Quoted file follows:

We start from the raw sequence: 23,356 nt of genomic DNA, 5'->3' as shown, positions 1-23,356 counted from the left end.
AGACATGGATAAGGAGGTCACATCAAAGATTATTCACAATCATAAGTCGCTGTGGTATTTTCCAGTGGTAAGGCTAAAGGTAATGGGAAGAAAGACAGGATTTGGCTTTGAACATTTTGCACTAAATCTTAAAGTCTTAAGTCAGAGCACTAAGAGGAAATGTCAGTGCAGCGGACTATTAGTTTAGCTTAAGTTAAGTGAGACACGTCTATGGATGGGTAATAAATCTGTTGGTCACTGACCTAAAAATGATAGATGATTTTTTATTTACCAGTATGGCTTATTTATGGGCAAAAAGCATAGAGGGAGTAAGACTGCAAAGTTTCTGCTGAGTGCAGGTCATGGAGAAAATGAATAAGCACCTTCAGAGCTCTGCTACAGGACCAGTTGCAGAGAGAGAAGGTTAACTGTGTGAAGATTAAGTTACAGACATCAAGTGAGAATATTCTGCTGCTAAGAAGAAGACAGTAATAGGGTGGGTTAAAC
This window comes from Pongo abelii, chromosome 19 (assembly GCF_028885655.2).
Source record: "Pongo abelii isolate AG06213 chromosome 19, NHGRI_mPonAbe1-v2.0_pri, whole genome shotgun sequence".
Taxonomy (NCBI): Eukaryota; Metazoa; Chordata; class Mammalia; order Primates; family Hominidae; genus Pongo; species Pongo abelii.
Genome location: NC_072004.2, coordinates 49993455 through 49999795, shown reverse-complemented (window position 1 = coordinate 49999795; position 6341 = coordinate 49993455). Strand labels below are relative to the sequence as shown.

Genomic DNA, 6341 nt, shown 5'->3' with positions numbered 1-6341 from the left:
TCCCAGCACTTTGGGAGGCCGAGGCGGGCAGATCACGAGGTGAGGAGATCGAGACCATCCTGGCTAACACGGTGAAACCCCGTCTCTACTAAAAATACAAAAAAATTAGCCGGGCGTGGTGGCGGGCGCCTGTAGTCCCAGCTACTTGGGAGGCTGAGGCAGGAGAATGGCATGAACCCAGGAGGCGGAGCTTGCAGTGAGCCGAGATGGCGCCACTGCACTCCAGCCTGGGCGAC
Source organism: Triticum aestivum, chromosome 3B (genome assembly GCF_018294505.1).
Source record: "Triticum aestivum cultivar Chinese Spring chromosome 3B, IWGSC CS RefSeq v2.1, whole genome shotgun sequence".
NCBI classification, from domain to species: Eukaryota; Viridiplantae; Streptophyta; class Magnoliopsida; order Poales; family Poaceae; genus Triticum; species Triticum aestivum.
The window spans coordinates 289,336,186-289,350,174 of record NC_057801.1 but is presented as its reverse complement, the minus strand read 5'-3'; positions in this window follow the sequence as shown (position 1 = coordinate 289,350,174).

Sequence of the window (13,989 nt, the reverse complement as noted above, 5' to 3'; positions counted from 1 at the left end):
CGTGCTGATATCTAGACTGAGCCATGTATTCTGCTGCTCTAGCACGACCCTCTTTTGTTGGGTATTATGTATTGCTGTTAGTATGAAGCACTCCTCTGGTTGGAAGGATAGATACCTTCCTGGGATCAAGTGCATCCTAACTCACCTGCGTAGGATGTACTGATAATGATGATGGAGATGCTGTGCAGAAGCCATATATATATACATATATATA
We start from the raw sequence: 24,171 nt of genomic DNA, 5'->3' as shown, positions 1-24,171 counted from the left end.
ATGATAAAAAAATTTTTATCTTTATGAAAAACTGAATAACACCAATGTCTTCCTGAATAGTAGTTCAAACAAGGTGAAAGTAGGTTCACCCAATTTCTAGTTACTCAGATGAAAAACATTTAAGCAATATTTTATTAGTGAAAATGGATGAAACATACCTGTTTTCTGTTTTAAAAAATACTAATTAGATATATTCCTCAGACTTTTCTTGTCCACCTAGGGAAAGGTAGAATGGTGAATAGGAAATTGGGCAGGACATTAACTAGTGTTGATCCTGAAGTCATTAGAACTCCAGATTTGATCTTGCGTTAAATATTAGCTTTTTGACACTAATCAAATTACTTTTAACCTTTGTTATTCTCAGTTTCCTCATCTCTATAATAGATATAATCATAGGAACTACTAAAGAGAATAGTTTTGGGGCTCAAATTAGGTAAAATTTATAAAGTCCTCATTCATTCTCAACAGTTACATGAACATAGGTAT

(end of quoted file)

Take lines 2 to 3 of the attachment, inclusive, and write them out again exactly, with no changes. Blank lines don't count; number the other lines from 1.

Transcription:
AGACATGGATAAGGAGGTCACATCAAAGATTATTCACAATCATAAGTCGCTGTGGTATTTTCCAGTGGTAAGGCTAAAGGTAATGGGAAGAAAGACAGGATTTGGCTTTGAACATTTTGCACTAAATCTTAAAGTCTTAAGTCAGAGCACTAAGAGGAAATGTCAGTGCAGCGGACTATTAGTTTAGCTTAAGTTAAGTGAGACACGTCTATGGATGGGTAATAAATCTGTTGGTCACTGACCTAAAAATGATAGATGATTTTTTATTTACCAGTATGGCTTATTTATGGGCAAAAAGCATAGAGGGAGTAAGACTGCAAAGTTTCTGCTGAGTGCAGGTCATGGAGAAAATGAATAAGCACCTTCAGAGCTCTGCTACAGGACCAGTTGCAGAGAGAGAAGGTTAACTGTGTGAAGATTAAGTTACAGACATCAAGTGAGAATATTCTGCTGCTAAGAAGAAGACAGTAATAGGGTGGGTTAAAC
This window comes from Pongo abelii, chromosome 19 (assembly GCF_028885655.2).